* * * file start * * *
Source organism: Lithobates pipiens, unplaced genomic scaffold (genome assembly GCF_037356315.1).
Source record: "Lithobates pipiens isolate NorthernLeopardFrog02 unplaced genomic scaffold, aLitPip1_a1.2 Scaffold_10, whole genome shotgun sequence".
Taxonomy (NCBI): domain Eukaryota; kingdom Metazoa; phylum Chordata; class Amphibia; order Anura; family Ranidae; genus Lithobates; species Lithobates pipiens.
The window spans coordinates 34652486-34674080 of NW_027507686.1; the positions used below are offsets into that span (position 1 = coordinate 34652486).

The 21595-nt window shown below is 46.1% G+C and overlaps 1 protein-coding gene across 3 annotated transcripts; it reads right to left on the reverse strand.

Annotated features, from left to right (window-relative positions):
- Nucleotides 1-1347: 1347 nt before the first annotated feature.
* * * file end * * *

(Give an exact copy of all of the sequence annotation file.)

Source organism: Lithobates pipiens, unplaced genomic scaffold (genome assembly GCF_037356315.1).
Source record: "Lithobates pipiens isolate NorthernLeopardFrog02 unplaced genomic scaffold, aLitPip1_a1.2 Scaffold_10, whole genome shotgun sequence".
Taxonomy (NCBI): domain Eukaryota; kingdom Metazoa; phylum Chordata; class Amphibia; order Anura; family Ranidae; genus Lithobates; species Lithobates pipiens.
The window spans coordinates 34652486-34674080 of NW_027507686.1; the positions used below are offsets into that span (position 1 = coordinate 34652486).

The 21595-nt window shown below is 46.1% G+C and overlaps 1 protein-coding gene across 3 annotated transcripts; it reads right to left on the reverse strand.

Annotated features, from left to right (window-relative positions):
- Nucleotides 1-1347: 1347 nt before the first annotated feature.